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Orwell's Gripe

             Commenting on and criticizing literature is a common practice. Indeed there are entire books, classes and even careers dedicated to this very purpose. To criticize language, particularly the contemporary lexicon, however, is a more risky endeavor. George Orwell has dared to do exactly this in his essay "Politics and the English Language". More surprising than the fact that Orwell took on this challenge is the striking passion and clarity with which he speaks. Orwell is very deliberate and careful with the diction and syntax he uses to buck muddled meaninglessness. This may be the most clear and straight-forward writing we've studied in this class.
             Before getting to meanings and functions of the essay, we should first observe the severity exhibited by Orwell. If a reader can't grasp Orwell's ideas themselves, he or she will still ascertain that Orwell is serious. He refers to the fight against the "abuse of language" as a struggle. A genuine concern for language and even society is evident. We've encountered such concerns already; studying the likes of Alexander Pope and Matthew Arnold. These authors also spoke out against ongoing trends in society that they found disagreeable much the way Orwell does. The parallels do not end there.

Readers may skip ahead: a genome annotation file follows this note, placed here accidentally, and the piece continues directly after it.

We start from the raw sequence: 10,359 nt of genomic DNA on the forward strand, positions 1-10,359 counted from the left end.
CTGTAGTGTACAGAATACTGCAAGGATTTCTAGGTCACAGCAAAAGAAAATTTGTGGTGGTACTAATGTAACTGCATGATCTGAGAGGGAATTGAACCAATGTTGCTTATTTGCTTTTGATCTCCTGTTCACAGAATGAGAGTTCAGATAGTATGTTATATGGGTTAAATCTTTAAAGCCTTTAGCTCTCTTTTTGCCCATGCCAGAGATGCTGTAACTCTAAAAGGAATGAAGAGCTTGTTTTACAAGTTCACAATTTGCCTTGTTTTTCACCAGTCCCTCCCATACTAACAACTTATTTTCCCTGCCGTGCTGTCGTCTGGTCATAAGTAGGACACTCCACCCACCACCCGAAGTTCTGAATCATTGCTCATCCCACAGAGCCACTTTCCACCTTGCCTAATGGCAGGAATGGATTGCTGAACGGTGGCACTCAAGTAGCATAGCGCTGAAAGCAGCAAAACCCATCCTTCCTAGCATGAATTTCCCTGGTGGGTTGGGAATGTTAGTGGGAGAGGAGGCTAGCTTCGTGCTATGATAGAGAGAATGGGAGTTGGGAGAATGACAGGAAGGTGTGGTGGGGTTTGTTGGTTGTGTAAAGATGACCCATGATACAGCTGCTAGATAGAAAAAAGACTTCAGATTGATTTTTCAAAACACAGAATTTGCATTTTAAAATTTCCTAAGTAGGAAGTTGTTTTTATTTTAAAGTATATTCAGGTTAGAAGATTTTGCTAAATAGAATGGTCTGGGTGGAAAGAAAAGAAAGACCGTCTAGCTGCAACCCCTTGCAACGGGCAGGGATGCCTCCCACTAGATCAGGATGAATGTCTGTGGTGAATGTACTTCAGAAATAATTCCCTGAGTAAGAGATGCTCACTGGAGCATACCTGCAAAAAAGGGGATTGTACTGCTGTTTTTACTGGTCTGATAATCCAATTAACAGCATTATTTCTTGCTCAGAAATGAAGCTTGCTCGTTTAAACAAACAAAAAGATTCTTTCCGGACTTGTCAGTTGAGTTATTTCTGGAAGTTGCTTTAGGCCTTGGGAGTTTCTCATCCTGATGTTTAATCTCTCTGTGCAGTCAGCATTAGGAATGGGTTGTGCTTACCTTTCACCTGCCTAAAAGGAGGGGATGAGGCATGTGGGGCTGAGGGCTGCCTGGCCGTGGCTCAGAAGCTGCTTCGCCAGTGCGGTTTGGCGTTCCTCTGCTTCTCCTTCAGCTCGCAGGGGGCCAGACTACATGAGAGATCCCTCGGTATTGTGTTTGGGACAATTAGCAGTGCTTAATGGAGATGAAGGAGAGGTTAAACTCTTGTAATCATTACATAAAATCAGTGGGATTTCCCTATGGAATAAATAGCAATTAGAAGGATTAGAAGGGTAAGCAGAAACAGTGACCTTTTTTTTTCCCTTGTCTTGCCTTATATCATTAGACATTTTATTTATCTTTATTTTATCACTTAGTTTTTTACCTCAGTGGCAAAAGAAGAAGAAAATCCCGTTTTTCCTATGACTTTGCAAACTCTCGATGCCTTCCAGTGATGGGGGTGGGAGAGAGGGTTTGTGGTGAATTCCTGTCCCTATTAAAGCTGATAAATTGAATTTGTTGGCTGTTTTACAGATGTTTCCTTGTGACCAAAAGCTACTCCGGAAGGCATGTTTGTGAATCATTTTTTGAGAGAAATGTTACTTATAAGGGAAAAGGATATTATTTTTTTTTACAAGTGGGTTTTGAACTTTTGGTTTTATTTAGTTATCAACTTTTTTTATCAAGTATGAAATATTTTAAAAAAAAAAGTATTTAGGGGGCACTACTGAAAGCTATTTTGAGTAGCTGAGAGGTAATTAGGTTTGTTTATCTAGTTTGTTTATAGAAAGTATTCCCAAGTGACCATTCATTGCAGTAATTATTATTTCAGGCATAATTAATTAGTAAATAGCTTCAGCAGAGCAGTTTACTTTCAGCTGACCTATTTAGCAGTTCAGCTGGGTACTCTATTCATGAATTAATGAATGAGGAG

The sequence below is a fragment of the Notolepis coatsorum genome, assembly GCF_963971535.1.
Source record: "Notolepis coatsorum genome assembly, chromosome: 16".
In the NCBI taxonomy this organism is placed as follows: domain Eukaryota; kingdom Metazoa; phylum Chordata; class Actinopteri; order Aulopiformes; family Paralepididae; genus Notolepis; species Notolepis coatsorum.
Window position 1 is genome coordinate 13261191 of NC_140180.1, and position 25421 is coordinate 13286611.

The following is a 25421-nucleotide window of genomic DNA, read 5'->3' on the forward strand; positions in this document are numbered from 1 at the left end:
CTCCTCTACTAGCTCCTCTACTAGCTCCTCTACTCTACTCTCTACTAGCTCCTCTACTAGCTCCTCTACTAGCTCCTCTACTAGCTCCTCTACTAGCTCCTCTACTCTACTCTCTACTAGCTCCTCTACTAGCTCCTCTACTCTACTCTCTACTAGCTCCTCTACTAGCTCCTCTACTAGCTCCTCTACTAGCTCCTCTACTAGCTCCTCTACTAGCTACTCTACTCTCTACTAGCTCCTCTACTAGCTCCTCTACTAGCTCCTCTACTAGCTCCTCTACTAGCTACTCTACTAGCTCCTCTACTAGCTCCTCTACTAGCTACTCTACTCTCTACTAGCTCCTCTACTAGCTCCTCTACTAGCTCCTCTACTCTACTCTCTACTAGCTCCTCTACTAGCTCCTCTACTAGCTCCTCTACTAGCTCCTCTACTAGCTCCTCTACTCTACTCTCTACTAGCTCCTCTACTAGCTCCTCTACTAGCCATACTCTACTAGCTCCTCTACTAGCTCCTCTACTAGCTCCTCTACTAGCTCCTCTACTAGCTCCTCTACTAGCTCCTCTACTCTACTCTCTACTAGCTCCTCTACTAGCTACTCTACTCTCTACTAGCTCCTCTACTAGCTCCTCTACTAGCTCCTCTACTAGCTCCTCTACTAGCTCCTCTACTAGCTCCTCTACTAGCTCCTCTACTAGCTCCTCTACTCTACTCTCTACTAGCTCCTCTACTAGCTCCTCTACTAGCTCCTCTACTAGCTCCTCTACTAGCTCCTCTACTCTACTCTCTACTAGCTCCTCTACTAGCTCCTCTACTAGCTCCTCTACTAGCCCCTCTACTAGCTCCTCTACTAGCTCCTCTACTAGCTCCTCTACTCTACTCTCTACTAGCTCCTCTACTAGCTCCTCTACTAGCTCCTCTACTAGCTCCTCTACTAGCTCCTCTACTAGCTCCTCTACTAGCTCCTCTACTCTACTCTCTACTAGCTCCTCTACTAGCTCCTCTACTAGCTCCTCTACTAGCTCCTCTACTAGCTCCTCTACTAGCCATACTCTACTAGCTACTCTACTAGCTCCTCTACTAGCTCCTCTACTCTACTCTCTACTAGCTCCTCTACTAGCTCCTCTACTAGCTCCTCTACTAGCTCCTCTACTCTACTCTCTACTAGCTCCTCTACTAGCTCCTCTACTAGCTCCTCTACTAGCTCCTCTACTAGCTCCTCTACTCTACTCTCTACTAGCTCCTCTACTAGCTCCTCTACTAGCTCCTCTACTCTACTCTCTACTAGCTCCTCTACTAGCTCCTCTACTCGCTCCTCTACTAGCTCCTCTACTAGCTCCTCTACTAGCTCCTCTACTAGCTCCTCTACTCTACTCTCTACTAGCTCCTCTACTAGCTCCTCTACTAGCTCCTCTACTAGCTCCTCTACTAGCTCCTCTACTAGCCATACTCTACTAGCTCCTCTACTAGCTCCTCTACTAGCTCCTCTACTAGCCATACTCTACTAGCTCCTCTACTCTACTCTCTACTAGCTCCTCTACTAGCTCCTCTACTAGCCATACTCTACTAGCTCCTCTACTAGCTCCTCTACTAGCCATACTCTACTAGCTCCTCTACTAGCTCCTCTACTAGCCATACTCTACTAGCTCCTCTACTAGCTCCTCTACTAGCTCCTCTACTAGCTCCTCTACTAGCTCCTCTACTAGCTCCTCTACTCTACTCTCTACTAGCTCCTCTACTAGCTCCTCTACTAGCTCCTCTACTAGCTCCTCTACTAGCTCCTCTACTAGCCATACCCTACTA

Matthew Arnold wrote in a similar fashion about his feelings regarding societal trends in the "Sweetness and Light" portion of "Culture and Anarchy". In it he scrutinizes the middle and working class" lack of taste. He felt that all the freedom the commoner had had led him to be a part of a mass culture whose taste was lesser than that of the elite and the educated (perhaps one and the same). Orwell also chastises the trends of his society. His complaint is that people now embrace and practice a language that sells the involved parties (speaker, writer, listener, reader) short. Like Arnold, Orwell felt these flaws were repairable. Arnold felt that the spread of education, an education which employed a fixed cannon, dedicated to literature that was established and recognized as great art, would lead to acceptably cultured masses.

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